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After George W. Bush went on TV and gave his ultimatum to Saddam Hussein on Monday night, American TV didn't go berserk. In fact, an eerie calm descended.

War was inevitable, preparations for the attack and TV coverage were complete and everybody began waiting for the inevitable. The all-news channels blithely provided the weather forecast for the Baghdad area. Reporters added a new seriousness to their interviews with American military personnel.

By the time you're reading this, the attack might well have begun. We might all know whether the so-called "shock and awe" tactic has unfolded. It's unlikely that we'll have a comprehensive picture of what, exactly, is going on. The loss of human lives is not what we're going to be hearing about.

In this context, it's still worth noting what happened on TV on Tuesday afternoon. Out of the blue, Oprah Winfrey strode forth with an unusual hour of television. I knew something was happening because on the on-line Drudge Report there was a frantic request for people to contact the site if they had seen The Oprah Winfrey Show. Tuesday's Oprah aired later in the afternoon in Toronto, so I was glued to it.

By the standards of Canadian television, what happened on Oprah wasn't amazing or groundbreaking. But on mainstream American TV, it was extraordinary.

Winfrey's opening question, and the theme of the show, was, "Why do so many hate the United States?" In the studio, she had Fawaz Gerges, a professor of Middle Eastern Studies, and Thomas Friedman, a New York Times columnist. Friedman has just finished a documentary in which he interviewed numerous Arabs in the United States and around the world in search of answers about why the Sept. 11 attacks happened. Oprah also interviewed Michael Moore and aired a Moore-produced video about America's double standards in international affairs.

The hour was a galvanizing act of broadcast journalism. It presented a distinct alternative to the perspective presented by every mainstream American broadcaster in the last few months. The message -- and there certainly was a message -- was that this war against Iraq will, as Winfrey put it, "trigger many more problems in the long term."

The program wasn't antiwar, as some American commentators are claiming already. It presented an Arab perspective on American foreign policy in Iraq and the Middle East. It asked the viewers to think about the limits of the use of force. It required viewers to absorb information about how other countries perceive the United States. It created space for dissent.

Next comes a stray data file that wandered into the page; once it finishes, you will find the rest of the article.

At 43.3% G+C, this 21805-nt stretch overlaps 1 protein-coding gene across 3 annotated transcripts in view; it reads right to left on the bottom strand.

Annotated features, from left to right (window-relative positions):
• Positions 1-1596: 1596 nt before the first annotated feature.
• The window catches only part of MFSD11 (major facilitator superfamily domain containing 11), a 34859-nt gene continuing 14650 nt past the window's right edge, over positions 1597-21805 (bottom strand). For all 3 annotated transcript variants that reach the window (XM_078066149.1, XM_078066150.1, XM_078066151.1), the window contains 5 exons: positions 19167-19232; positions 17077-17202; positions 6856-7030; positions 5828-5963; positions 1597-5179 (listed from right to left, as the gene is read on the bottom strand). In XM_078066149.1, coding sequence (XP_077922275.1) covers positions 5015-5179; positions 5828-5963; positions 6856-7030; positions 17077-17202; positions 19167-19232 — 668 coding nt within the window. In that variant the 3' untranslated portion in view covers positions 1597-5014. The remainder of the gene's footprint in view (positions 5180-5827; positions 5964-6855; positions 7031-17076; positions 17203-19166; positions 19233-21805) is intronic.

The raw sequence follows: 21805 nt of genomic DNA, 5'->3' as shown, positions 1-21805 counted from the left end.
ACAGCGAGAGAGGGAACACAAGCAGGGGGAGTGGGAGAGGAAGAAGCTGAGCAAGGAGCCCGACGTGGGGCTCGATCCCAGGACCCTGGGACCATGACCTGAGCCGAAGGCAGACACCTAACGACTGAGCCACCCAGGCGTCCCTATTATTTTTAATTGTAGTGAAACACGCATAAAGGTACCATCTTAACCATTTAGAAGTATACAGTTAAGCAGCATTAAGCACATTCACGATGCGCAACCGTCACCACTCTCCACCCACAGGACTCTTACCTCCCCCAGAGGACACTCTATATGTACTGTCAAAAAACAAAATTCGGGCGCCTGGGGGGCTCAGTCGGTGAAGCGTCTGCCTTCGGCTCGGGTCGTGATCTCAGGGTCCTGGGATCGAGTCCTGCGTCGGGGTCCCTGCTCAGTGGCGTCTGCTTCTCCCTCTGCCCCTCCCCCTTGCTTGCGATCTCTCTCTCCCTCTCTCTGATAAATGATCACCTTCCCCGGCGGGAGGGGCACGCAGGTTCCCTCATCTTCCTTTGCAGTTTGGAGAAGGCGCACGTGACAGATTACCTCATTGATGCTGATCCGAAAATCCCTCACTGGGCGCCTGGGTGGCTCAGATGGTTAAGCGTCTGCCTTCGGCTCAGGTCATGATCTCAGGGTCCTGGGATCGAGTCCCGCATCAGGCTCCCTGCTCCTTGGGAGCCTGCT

At a time when the consensus in American television is that everybody should pull together and support the men and women in the U.S. military, what Oprah Winfrey did was outright subversion. In the last week, Clear Channel Worldwide Inc., America's largest radio conglomerate (and a company looking for a break from the U.S. government), has been organizing pro-Bush and pro-war rallies and then reporting on them. A Nashville TV station has been charging local advertisers to take part in an on-air, support-the-military campaign and gloating about the profits. That's just the tip of it.

Oprah Winfrey's show acknowledged a loathing for American foreign policy in much of the world. It asked viewers to consider such terms as "unilateral military onslaught" and "an amorphous coalition forming against the United States."

Winfrey is a fabulously rich and famous broadcaster. It didn't take guts to present Tuesday's program because she's hardly going to suffer from any substantial backlash. But it did take smarts to do it. In normal circumstances, the perspectives she presented would not be truly notable, but in the contemporary context, they were amazing. The problem is that the program said more about the rest of American television than it did about Oprah Winfrey. Northern Visions (CBC, 8 p.m. on Opening Night) is the latest and most ambitious art-for-television creation from Veronica Tennant. It is simultaneously a celebration of Northern culture and suggests that the cultures of medieval Europe and the Canadian North are connected.

In truth, it is far too ambitious. At times startling, beautiful and ecstatic, it is also bewildering and has segments that are utterly mundane. There is song, dance and music. There is mezzo-soprano Laura Pudwell and soprano Meredith Hall singing 12th-century sacred music. There is Inuit throat singing. There is Margie Gillis dancing, but mostly seated. There is a lot of talk about light and darkness.

One segment is certainly memorable. A traditional mask-dance story from Greenland, performed by Sarah Laakkuluk Williamson, is a work of raw, primordial sexual release. Unfortunately, there really isn't an emphasis on this performance. There is too much in the program. Gillis is always a pleasure to watch but her performance looks odd (I understand she had an injury that prevented her from doing her proposed dance) and out of sync with what surrounds it. While there is much to admire -- including the huge ambition -- Northern Visions is gorgeous but middling.

The first section of Opening Night includes Tucked into Bedlam, an adorably bittersweet piece of whimsy by Tomas Kubinek. A Chaplinesque figure, Kubinek plays a put-upon, goofy little guy who represents all of humanity. It's a silly but slyly smart story about loneliness and endurance. I hope you all get to watch it, not war coverage. jdoyle@globeandmail.ca